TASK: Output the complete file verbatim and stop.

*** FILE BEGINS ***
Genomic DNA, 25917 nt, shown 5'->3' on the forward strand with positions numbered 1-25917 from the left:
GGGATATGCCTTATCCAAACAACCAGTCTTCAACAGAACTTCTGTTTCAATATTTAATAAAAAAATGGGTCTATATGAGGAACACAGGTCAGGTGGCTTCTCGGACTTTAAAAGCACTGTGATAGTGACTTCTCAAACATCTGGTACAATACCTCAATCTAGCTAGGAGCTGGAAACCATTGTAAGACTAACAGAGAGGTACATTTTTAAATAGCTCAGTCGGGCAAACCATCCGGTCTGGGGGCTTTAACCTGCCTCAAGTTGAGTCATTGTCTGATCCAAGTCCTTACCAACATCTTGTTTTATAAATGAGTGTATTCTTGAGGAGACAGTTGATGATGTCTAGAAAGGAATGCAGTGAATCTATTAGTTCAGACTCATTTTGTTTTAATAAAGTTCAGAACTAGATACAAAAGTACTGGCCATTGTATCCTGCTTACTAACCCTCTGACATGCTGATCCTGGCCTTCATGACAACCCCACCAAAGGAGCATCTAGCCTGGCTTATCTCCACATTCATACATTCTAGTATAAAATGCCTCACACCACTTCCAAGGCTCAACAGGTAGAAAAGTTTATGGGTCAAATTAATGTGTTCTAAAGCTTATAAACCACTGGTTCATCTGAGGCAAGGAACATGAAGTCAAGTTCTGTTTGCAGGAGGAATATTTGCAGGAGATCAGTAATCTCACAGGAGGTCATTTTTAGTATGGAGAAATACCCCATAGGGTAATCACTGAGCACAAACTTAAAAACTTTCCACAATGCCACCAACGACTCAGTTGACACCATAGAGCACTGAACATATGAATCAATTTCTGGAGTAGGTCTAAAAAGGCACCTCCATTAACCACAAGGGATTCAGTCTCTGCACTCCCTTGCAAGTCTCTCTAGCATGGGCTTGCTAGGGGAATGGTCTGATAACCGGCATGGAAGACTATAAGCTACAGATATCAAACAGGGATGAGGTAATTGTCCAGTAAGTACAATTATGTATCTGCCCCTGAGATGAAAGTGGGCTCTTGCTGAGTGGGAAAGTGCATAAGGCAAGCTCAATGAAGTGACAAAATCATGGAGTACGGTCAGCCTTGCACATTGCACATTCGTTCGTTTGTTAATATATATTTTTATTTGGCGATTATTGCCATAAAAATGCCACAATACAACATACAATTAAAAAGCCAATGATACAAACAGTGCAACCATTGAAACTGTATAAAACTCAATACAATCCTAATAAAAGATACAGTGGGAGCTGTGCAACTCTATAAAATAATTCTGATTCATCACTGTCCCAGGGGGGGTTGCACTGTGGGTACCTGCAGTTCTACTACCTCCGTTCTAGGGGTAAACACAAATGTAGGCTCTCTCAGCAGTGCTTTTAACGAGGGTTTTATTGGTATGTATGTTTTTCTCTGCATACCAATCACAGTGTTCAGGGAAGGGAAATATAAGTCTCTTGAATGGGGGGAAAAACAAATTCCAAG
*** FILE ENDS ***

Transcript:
Genomic DNA, 25917 nt, shown 5'->3' on the forward strand with positions numbered 1-25917 from the left:
GGGATATGCCTTATCCAAACAACCAGTCTTCAACAGAACTTCTGTTTCAATATTTAATAAAAAAATGGGTCTATATGAGGAACACAGGTCAGGTGGCTTCTCGGACTTTAAAAGCACTGTGATAGTGACTTCTCAAACATCTGGTACAATACCTCAATCTAGCTAGGAGCTGGAAACCATTGTAAGACTAACAGAGAGGTACATTTTTAAATAGCTCAGTCGGGCAAACCATCCGGTCTGGGGGCTTTAACCTGCCTCAAGTTGAGTCATTGTCTGATCCAAGTCCTTACCAACATCTTGTTTTATAAATGAGTGTATTCTTGAGGAGACAGTTGATGATGTCTAGAAAGGAATGCAGTGAATCTATTAGTTCAGACTCATTTTGTTTTAATAAAGTTCAGAACTAGATACAAAAGTACTGGCCATTGTATCCTGCTTACTAACCCTCTGACATGCTGATCCTGGCCTTCATGACAACCCCACCAAAGGAGCATCTAGCCTGGCTTATCTCCACATTCATACATTCTAGTATAAAATGCCTCACACCACTTCCAAGGCTCAACAGGTAGAAAAGTTTATGGGTCAAATTAATGTGTTCTAAAGCTTATAAACCACTGGTTCATCTGAGGCAAGGAACATGAAGTCAAGTTCTGTTTGCAGGAGGAATATTTGCAGGAGATCAGTAATCTCACAGGAGGTCATTTTTAGTATGGAGAAATACCCCATAGGGTAATCACTGAGCACAAACTTAAAAACTTTCCACAATGCCACCAACGACTCAGTTGACACCATAGAGCACTGAACATATGAATCAATTTCTGGAGTAGGTCTAAAAAGGCACCTCCATTAACCACAAGGGATTCAGTCTCTGCACTCCCTTGCAAGTCTCTCTAGCATGGGCTTGCTAGGGGAATGGTCTGATAACCGGCATGGAAGACTATAAGCTACAGATATCAAACAGGGATGAGGTAATTGTCCAGTAAGTACAATTATGTATCTGCCCCTGAGATGAAAGTGGGCTCTTGCTGAGTGGGAAAGTGCATAAGGCAAGCTCAATGAAGTGACAAAATCATGGAGTACGGTCAGCCTTGCACATTGCACATTCGTTCGTTTGTTAATATATATTTTTATTTGGCGATTATTGCCATAAAAATGCCACAATACAACATACAATTAAAAAGCCAATGATACAAACAGTGCAACCATTGAAACTGTATAAAACTCAATACAATCCTAATAAAAGATACAGTGGGAGCTGTGCAACTCTATAAAATAATTCTGATTCATCACTGTCCCAGGGGGGGTTGCACTGTGGGTACCTGCAGTTCTACTACCTCCGTTCTAGGGGTAAACACAAATGTAGGCTCTCTCAGCAGTGCTTTTAACGAGGGTTTTATTGGTATGTATGTTTTTCTCTGCATACCAATCACAGTGTTCAGGGAAGGGAAATATAAGTCTCTTGAATGGGGGGAAAAACAAATTCCAAG